For the 2021 calendar year, there will be 5.8 million barrels per day crude production cuts. These cuts are an effort to balance the current oversupply due to COVID-19 with an estimated demand forecast for the year.
Plans to build charging stations across the country are being crushed by groups backed by industry giants like Exxon Mobil and Koch Empire. According to utility commission filings, these groups have challenged electric companies’ across the United States. Electric utilities are seeking approval on building charging networks in locations such as shopping centers and rest stops across the nation. Whereas the petroleum sector, represented by multiple trade associations and industry-funded political groups, and consumer advocates say they should not have to pay for these services. Stating, their customers will have to pay for the investments helping utilities “pad” their balance sheets. Fossil fuel interests control about 90 percent of the transportation fuel market in the U.S. but are feeling more and more pressure from the electric wave.
British Petroleum (BP) announced this week that they are selling their Alaska operations to Hilcorp Energy Co. for $5.6 billion dollars, ending their six-decade existence in “The Land of the Midnight Sun.” The sale to Hilcorp Energy Co includes BP’s stake in the Prudhoe Bay oil field, the Point Thomson gas field and the Trans-Alaska Pipeline. The deal makes Hilcorp Energy Co. the second largest Alaska producer, between leader ConocoPhillips and ExxonMobil. The proposed deal is subject to state and federal regulatory approval but the deal is expected to be finalized in 2020, according to BP.
In 2018, the United States petroleum production increased 16% while simultaneously increasing natural gas production by 12%. According to the Energy Information Administration (EIA), “these totals combined established a new production record.” The United States has been the largest producer of natural gas since it passed Russia in 2011, and last year the U.S. surpassed Saudi Arabia to become the largest producer of petroleum. All signs indicate that the U.S. will continue to expand their production prominence, and over the next decade, the U.S. is set to account for 61% of all new global oil and gas production, nearly nine times the amount of Canada who projects to be second on the production increase list.
Oil markets have been trading lower all day today even after yesterday’s sell off on continued fears of a global economic slowdown exasperated by the trade war and unrest in Hong Kong.
Halliburton Co. announced this week that it has cut eight percent of its North American workforce as a response to a slump in demand for hydraulic fracturing and have removed unused fracking equipment in the United States and Canada. The Houston-based contractor and world’s biggest provider of fracking equipment made the decision to downsize personnel after its revenue fell thirteen percent in the second quarter of this year. Halliburton has 60,000 employees worldwide and although an official number of jobs to be cut was not announced, it will most definitely affect their employees in the natural gas shale field.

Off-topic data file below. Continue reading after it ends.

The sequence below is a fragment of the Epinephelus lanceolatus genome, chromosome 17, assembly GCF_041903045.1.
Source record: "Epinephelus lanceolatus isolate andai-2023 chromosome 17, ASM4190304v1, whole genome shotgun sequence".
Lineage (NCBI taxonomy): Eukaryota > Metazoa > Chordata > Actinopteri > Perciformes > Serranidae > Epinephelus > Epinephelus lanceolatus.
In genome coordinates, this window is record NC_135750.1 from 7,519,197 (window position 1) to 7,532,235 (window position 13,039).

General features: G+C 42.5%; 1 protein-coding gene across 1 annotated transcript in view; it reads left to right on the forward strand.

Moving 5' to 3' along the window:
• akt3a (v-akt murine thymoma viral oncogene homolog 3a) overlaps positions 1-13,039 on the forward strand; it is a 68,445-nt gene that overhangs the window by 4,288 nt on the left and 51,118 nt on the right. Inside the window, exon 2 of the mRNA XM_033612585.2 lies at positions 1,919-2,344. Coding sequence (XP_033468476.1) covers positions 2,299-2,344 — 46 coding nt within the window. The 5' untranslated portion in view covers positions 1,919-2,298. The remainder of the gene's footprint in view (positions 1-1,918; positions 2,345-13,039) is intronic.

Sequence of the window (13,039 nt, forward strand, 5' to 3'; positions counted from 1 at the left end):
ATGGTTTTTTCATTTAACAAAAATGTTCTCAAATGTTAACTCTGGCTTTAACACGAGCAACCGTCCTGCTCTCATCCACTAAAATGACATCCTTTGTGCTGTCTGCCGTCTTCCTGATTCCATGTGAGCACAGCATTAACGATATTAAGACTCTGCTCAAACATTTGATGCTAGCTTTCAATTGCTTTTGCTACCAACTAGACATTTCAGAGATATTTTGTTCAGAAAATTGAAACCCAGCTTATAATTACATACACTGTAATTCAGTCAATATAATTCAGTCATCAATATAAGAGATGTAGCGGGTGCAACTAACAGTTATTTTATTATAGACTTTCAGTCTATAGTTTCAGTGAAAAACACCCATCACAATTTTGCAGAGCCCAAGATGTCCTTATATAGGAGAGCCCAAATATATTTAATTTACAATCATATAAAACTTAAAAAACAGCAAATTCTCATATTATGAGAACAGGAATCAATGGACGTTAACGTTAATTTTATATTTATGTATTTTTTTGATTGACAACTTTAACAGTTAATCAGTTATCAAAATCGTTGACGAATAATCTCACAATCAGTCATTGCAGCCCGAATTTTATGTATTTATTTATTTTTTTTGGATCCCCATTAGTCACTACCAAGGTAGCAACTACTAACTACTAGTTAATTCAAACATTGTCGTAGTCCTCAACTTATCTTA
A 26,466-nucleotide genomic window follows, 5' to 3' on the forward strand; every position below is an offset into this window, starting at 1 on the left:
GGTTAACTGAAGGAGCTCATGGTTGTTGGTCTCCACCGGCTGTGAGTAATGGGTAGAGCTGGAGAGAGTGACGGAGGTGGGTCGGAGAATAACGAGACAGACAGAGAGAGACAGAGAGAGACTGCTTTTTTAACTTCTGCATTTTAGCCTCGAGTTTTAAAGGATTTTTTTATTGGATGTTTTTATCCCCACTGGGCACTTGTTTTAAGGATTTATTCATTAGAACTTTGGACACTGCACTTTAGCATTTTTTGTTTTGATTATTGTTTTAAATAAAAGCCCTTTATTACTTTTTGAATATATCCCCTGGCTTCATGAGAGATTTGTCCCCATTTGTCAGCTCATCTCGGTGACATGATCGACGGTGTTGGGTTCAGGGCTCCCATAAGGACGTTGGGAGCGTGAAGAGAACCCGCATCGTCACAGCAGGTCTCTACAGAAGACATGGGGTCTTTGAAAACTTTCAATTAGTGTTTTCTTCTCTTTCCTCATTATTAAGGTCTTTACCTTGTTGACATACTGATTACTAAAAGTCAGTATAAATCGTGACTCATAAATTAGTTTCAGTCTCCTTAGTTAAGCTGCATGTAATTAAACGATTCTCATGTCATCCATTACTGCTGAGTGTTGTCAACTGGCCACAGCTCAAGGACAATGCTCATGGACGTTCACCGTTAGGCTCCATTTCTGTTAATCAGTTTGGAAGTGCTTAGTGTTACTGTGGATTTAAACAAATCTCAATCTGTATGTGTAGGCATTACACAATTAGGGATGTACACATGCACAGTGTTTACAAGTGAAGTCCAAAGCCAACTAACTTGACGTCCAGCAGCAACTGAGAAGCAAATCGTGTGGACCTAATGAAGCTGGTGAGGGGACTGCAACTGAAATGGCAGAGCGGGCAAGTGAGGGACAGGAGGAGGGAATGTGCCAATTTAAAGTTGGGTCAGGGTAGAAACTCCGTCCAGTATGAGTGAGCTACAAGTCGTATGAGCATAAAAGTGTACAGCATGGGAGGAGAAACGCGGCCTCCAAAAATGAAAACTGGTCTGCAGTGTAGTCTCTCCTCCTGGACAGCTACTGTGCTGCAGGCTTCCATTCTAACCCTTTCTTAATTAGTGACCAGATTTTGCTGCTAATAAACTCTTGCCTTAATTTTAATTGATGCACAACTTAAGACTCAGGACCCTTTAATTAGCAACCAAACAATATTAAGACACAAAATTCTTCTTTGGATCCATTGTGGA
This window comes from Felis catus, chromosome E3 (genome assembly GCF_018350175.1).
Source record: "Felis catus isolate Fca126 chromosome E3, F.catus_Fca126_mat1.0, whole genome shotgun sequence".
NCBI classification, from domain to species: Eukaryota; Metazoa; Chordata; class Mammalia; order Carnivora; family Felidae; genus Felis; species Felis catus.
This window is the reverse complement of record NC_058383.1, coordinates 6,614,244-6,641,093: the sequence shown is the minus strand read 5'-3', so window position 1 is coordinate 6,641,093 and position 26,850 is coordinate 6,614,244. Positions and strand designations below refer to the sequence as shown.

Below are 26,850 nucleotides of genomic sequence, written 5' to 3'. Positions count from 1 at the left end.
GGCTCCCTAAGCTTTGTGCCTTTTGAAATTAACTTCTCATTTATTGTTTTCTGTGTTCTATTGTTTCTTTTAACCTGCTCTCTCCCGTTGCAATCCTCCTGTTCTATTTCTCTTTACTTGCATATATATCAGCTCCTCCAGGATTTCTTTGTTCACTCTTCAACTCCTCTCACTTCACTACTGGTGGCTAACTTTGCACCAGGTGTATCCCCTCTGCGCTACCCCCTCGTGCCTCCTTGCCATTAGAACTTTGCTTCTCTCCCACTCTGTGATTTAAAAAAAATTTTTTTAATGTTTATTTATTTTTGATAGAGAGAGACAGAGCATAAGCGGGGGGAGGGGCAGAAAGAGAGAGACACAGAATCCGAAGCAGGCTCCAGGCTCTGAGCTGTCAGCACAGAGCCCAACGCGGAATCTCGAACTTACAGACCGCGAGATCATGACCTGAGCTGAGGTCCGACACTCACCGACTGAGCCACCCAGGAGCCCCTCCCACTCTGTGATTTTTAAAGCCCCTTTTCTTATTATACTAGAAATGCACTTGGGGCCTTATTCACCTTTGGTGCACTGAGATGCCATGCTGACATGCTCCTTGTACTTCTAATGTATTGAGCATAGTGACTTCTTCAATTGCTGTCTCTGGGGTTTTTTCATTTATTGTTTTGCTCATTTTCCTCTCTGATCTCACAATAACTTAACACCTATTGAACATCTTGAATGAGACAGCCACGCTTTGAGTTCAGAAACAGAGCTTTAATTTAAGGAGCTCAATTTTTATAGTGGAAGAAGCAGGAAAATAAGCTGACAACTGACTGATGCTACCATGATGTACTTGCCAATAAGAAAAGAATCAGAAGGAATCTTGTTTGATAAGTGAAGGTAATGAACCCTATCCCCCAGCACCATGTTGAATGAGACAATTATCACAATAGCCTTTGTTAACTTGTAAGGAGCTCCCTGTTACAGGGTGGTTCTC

According to reports, Iran is quickly going to breach the Uranium-stockpile limit set by the current nuclear deal. President Hassan Rouhani of Iran has already warned that a new deal needed to be in action by Sunday June 7, 2019 or the Islamic Republic will increase enrichment of Uranium. Globally, there is much concern with the growth rate of Iran’s uranium cache, because they are just a step away from weapon-grade levels of uranium.
Early Friday morning, a massive explosion occurred in south Philadelphia at the Philadelphia Energy Solutions Refining Complex. The 150-year-old oil refinery, opened in 1866 just after the Civil War, had a vat of butane ignite and explode causing Interstates 76 and 95 to close and even “rattled” homes in the South Jersey area.
It has been a wild Monday for traders after President Trump tweeted yesterday that the United States will increase tariffs on $200 billion of Chinese imports, which, is casting doubt on the likelihood of a successful U.S. and Chinese trade deal.
China and India have had considered on creating a “club” which will negotiate better prices with oil exporting countries and will be looking to import more U.S. crude oil in order to reduce OPEC’s sway. Two of the world’s largest oil importers, second and third respectfully, have exchanged senior level visits several times to discuss the premiums placed on oil sold to Asian nations. India, which imports more than 80% of its oil requirements, has seen oil prices increase to more than $75 a barrel.